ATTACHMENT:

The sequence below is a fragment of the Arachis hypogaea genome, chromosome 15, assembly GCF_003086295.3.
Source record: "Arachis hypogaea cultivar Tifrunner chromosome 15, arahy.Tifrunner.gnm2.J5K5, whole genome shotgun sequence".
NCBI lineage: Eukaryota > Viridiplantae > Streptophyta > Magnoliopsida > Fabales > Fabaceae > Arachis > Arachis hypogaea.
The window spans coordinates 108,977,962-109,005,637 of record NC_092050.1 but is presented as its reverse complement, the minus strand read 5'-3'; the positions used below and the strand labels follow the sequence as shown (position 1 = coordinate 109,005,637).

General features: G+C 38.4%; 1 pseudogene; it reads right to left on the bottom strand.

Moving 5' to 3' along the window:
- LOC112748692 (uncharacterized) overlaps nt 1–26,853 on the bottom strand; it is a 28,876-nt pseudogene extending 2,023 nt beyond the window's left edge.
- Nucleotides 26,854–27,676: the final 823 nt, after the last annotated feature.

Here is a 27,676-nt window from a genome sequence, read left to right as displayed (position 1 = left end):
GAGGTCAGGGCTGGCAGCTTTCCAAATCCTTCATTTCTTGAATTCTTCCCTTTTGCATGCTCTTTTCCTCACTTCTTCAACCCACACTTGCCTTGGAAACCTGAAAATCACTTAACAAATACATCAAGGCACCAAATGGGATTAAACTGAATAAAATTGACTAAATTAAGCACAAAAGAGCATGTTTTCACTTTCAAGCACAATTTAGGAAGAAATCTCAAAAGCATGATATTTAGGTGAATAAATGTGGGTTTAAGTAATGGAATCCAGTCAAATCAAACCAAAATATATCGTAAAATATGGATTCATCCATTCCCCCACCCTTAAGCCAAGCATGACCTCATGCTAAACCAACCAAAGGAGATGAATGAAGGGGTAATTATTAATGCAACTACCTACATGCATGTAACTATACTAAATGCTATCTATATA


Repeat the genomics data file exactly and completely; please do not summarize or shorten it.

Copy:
The sequence below is a fragment of the Arachis hypogaea genome, chromosome 15, assembly GCF_003086295.3.
Source record: "Arachis hypogaea cultivar Tifrunner chromosome 15, arahy.Tifrunner.gnm2.J5K5, whole genome shotgun sequence".
NCBI lineage: Eukaryota > Viridiplantae > Streptophyta > Magnoliopsida > Fabales > Fabaceae > Arachis > Arachis hypogaea.
The window spans coordinates 108,977,962-109,005,637 of record NC_092050.1 but is presented as its reverse complement, the minus strand read 5'-3'; the positions used below and the strand labels follow the sequence as shown (position 1 = coordinate 109,005,637).

General features: G+C 38.4%; 1 pseudogene; it reads right to left on the bottom strand.

Moving 5' to 3' along the window:
- LOC112748692 (uncharacterized) overlaps nt 1–26,853 on the bottom strand; it is a 28,876-nt pseudogene extending 2,023 nt beyond the window's left edge.
- Nucleotides 26,854–27,676: the final 823 nt, after the last annotated feature.

Here is a 27,676-nt window from a genome sequence, read left to right as displayed (position 1 = left end):
GAGGTCAGGGCTGGCAGCTTTCCAAATCCTTCATTTCTTGAATTCTTCCCTTTTGCATGCTCTTTTCCTCACTTCTTCAACCCACACTTGCCTTGGAAACCTGAAAATCACTTAACAAATACATCAAGGCACCAAATGGGATTAAACTGAATAAAATTGACTAAATTAAGCACAAAAGAGCATGTTTTCACTTTCAAGCACAATTTAGGAAGAAATCTCAAAAGCATGATATTTAGGTGAATAAATGTGGGTTTAAGTAATGGAATCCAGTCAAATCAAACCAAAATATATCGTAAAATATGGATTCATCCATTCCCCCACCCTTAAGCCAAGCATGACCTCATGCTAAACCAACCAAAGGAGATGAATGAAGGGGTAATTATTAATGCAACTACCTACATGCATGTAACTATACTAAATGCTATCTATATA